Biden Admin announces $3.1 billion to manufacture electric vehicle batteries in the United States

President Joe Biden’s administration is working to increase the adoption of electric vehicles (EVs) in the United States. He announced $3.1 billion in funding from the Department of Energy to help companies build new factories or retrofit current factories to manufacture batteries for electric vehicles in the United States.

The latest funding is part of the $1 trillion bipartisan infrastructure bill that was signed into law last year. The goal is to support domestic battery production to reduce America’s dependence on oil and other countries that supply minerals for batteries. This announcement comes as the price of gas has skyrocketed due to the Russian invasion of Ukraine and sanctions on Russian oil.

Gina McCarthy, White House National Climate Advisor

“These made-in-America batteries are going to help reduce emissions and create opportunity across the country.”

In addition to the $3.1 billion in funding, the White House also announced it would allocate $60 million in grants for battery recycling programs.

According to Energy Secretary Jennifer Granholm, “President Biden’s historic investment in battery production and recycling will give our national supply chain the boost it needs to become safer and less dependent on others. nations, strengthening our clean energy economy, creating well-paying jobs and decarbonizing the transport sector.

Lithium, cobalt and other minerals needed for electric vehicle batteries are currently being widely processed in Asia. According to the London-based company Reference Mineral IntelligenceChina is responsible for 80% of the global raw materials needed for advanced batteries.

The transportation sector – cars, trucks, commercial aircraft and railroads – in the United States is a major contributor to the country’s greenhouse gas emissions. According to the EPA, about a third of the country’s emissions can be attributed to transportation.

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The Biden administration has set a goal for electric vehicles to account for half of all vehicle sales in the United States by 2030. Increasing battery production and reducing costs are key to the adoption of electric vehicles.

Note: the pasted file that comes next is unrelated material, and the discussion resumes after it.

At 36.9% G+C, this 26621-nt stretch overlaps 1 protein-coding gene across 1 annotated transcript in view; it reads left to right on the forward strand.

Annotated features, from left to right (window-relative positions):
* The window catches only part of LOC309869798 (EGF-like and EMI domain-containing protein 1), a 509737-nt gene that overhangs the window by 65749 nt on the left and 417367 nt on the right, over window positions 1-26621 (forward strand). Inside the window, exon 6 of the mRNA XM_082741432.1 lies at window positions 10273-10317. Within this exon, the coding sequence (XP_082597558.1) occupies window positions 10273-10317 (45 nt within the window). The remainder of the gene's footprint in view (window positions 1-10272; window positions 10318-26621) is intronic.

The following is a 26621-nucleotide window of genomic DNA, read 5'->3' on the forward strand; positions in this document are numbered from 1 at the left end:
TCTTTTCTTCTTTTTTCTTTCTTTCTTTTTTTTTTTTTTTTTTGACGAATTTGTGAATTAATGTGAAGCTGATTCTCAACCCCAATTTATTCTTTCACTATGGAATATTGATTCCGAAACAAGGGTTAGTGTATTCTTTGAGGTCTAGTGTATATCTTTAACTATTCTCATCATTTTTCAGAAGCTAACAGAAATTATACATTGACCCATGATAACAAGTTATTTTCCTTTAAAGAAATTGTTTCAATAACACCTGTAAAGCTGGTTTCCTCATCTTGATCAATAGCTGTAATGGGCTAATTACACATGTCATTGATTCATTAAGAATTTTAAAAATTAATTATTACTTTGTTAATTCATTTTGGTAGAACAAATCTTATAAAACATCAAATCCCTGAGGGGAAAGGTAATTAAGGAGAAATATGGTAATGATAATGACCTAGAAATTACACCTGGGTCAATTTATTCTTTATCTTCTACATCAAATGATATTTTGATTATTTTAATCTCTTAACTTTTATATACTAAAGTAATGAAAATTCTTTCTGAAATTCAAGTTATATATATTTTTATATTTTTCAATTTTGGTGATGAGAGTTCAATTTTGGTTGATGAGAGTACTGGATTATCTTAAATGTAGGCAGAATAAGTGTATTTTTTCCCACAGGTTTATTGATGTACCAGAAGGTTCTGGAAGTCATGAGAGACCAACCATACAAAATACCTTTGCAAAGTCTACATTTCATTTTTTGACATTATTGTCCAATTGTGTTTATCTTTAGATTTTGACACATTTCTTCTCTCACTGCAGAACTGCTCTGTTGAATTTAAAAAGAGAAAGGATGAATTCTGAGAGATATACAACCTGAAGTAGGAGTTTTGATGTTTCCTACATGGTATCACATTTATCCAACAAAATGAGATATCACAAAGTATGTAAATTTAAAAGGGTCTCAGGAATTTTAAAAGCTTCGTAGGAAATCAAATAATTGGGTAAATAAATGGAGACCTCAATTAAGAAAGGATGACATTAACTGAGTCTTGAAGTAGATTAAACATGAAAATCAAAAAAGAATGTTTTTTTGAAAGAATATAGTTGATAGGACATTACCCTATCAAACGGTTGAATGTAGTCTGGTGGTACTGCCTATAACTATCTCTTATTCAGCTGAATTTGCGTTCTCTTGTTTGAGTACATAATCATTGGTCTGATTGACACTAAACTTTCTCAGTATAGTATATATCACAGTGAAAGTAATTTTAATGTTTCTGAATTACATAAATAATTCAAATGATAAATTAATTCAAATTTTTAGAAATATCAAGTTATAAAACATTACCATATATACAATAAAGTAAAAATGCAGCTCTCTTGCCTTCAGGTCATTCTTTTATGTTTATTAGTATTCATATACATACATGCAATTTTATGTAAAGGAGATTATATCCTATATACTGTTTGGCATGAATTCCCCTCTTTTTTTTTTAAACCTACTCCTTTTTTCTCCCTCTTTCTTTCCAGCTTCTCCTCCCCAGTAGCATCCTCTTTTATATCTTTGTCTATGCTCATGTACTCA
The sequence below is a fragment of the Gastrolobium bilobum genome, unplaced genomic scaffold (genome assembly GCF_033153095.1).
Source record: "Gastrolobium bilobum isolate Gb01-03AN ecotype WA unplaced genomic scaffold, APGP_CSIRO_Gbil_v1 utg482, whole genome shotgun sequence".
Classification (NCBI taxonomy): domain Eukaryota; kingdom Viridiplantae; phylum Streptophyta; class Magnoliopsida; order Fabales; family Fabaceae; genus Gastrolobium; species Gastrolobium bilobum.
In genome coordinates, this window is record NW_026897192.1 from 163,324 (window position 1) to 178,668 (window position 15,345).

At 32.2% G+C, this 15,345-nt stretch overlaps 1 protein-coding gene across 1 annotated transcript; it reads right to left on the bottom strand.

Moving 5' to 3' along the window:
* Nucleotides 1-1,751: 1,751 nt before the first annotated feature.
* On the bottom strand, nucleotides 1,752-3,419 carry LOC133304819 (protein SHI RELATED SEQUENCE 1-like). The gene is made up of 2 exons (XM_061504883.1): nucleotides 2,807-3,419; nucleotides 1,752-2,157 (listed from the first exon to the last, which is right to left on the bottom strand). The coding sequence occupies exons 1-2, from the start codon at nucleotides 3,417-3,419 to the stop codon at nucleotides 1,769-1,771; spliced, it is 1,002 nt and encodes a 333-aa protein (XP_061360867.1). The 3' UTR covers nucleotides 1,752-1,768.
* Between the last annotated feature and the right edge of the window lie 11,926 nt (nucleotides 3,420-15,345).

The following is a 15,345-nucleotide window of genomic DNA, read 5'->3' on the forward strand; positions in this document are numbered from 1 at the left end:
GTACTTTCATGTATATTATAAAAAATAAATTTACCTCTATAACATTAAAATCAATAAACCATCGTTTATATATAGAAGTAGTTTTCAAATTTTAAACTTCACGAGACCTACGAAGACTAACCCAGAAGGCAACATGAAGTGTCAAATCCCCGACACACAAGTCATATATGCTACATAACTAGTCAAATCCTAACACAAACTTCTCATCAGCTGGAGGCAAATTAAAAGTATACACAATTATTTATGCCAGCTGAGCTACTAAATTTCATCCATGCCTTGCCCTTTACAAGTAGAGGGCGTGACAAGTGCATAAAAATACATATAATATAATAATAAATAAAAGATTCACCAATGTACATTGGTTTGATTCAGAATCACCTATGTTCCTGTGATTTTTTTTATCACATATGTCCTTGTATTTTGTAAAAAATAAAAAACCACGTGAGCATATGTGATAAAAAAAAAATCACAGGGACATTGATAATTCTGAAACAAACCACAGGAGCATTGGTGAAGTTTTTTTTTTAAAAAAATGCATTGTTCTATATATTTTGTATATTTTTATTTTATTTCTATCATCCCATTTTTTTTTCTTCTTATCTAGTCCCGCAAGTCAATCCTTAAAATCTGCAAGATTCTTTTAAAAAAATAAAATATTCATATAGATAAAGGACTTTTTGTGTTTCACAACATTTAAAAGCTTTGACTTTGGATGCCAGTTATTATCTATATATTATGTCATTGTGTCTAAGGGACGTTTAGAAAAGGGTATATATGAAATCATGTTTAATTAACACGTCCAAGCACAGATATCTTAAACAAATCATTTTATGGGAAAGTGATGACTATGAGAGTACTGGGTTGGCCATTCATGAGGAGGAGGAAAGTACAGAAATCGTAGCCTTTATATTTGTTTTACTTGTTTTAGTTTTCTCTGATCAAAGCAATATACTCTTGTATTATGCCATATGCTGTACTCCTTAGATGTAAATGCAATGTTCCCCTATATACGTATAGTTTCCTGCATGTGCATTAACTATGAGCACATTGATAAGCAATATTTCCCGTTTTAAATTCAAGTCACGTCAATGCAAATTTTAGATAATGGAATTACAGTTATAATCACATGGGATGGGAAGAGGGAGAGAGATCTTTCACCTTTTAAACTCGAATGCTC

The $3.1 billion will be made available to companies as grants to those wishing to build factories in the United States. The program stipulates that companies must match the grant amount and the minimum grant is $50 million. This means that any new factory must cost at least $100 million.

“These grants to expand battery manufacturing in the United States will create well-paying jobs, boost our economic competitiveness, and help us fight the climate crisis,” said U.S. Senator Catherine Cortez Masto.

Several automakers, like Ford and General Motors, have announced plans to build battery factories in the United States, which will now be boosted by subsidies. Last fall, Ford announced plans to build two lithium-ion battery plants in Kentucky and a 3,600-acre campus in Tennessee that will include an additional battery plant and recycling center. Battery production in factories is expected to start as early as 2025.

General Motors also announced earlier this year that it would build its third battery plant in Lansing, Michigan. GM will begin building the new battery plant this summer and is scheduled to open in late 2024. According to GM, the facility will have a capacity of 50 gigawatt hours of battery cells in full production.

Lauren Leffer, Gizmodo

There is no doubt that we must move away from fossil fuels, as soon as possible, to avoid the ever more serious consequences of climate change. But switching to all electric cars or more battery storage on the power grid, while possible, is fraught with potential political, environmental and human complications.

There’s a bigger sustainability issue at play with an electric-only future. British scientists have done the math to discover that we, as a planet, lack of resources to fully electrify automobiles. Simply put: the adoption of electric vehicles is a crucial part of the solution, but electric cars alone will not save us.

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